After being diagnosed with cancer, I’m sure many of you are often asked, how are you doing? All the time. Most of you probably answer politely saying that you have your good days and your bad, but that you’re getting through it. When deep down all you really want to answer is to say “cancer sucks!”
While these check-ins are meant to be supportive, many patients have told me and other researchers that it becomes frustrating, tiring and out right annoying to answer these questions over and over again.
But have you ever noticed, that while all those people are asking you how you’re doing, are many of them asking how your partner’s doing? Probably not.
When it comes to cancer, typically most of the support is offered to the patient and the partner often gets neglected. Now while it makes sense that everyone offers supports to patients, unfortunately, research has shown that partners experiences AS MUCH IF NOT MORE DISTRESS than patients.
This may come as a surprise, but if you think about it- while patients are getting treatment the partners just have to be supportive, work, take care of things at home maybe children or the household responsibilities while trying to be the beacon of strength for the patient, maintaining a positive outlook, keeping back tears, anger or frustration.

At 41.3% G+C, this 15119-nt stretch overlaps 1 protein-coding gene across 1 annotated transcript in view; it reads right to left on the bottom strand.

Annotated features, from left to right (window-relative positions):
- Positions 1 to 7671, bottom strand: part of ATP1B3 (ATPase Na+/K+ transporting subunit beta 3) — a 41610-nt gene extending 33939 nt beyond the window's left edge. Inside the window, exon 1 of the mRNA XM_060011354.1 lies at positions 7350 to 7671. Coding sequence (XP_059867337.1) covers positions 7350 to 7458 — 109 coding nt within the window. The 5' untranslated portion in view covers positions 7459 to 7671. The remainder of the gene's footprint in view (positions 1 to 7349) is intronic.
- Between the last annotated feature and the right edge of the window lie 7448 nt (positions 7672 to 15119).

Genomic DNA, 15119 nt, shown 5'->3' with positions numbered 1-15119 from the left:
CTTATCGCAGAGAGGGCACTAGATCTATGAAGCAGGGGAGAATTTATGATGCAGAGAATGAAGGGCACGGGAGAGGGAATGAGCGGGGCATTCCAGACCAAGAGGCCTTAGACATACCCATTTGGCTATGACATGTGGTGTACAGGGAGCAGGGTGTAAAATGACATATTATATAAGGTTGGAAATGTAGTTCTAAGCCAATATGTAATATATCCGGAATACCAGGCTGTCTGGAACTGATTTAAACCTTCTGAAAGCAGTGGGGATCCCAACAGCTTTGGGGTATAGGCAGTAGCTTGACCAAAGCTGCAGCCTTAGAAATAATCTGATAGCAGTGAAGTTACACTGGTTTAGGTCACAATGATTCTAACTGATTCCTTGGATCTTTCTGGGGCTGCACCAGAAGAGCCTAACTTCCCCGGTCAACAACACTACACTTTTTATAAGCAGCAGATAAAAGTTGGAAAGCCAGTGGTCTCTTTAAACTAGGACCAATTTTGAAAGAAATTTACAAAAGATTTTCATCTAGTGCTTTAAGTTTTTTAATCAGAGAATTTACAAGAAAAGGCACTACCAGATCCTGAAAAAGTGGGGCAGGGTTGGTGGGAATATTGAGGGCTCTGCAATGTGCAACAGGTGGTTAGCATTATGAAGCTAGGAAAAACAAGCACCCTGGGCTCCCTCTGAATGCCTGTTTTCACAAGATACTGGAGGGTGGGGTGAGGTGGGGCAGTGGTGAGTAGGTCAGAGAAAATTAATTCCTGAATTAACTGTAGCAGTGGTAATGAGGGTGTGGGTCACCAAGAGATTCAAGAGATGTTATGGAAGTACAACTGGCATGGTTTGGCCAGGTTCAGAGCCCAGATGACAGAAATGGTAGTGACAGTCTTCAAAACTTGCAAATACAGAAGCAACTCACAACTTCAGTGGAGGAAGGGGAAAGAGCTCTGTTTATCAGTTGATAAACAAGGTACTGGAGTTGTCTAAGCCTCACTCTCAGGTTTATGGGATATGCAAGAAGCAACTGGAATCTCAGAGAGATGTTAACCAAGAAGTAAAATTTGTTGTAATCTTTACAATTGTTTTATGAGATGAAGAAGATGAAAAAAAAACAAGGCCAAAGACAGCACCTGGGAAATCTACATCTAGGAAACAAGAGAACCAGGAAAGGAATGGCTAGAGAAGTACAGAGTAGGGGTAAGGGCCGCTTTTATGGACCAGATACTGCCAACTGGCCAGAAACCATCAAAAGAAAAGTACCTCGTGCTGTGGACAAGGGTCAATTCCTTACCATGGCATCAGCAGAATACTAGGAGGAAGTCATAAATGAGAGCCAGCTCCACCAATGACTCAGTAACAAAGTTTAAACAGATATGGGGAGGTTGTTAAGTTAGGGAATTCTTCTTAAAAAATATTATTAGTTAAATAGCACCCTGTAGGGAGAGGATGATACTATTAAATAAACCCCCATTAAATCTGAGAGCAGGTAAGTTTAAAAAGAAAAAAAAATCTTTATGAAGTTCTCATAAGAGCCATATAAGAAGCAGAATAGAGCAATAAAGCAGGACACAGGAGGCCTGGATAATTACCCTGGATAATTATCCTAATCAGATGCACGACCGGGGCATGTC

Meanwhile throughout all of this they are WATCHING the patient go through cancer treatment and it’s sometimes awful side effects, unable to protect the patient or do anything else to FIGHT the cancer.
Over time, all of this can take its toll on partners and next thing ya know, partners are experiencing clinically significant distress, but often try not to show it, coping alone. And the reality for partners of individuals with cancer, is that cancer sucks! Unfortunately, the partner rarely gets offered or asks for support is or asked how THEY are.
Here’s three tips for patients to better support partners, so that TOGETHER you can support one another and cope with cancer as effectively as possible:
1. Check in with your partner and ask them how they’re coping with your cancer and its side effects. Try starting off the conversation by acknowledging that your cancer has impacted both you and your partner. Perhaps try saying, “I know that we’ve BOTH been impacted by my cancer.” Next, ask how your partner, “how have you been coping?”
Just by asking this simple question you are opening the door to supporting one another and allowing your partner to discuss their concerns open and honestly.
2. Encourage your partner to do things on their own or with their friends, so that they focus on their own self-care. While this may be challenging to plan for logistically, it’s important for partners to have breaks to re-charge and be steady for the long-haul.
3. Recommend that your partner get support if they are experiencing symptoms of distress. While most of what you read on the Internet or see in the clinic may focus on supporting patients, there are plenty of support services for partners. Keep in mind that everyone has a different way of coping, so psychotherapy might not work for everyone, including your partner. However, psychotherapy can be a great starting place for your partner to begin to get support and then identify alternative strategies to cope more effectively.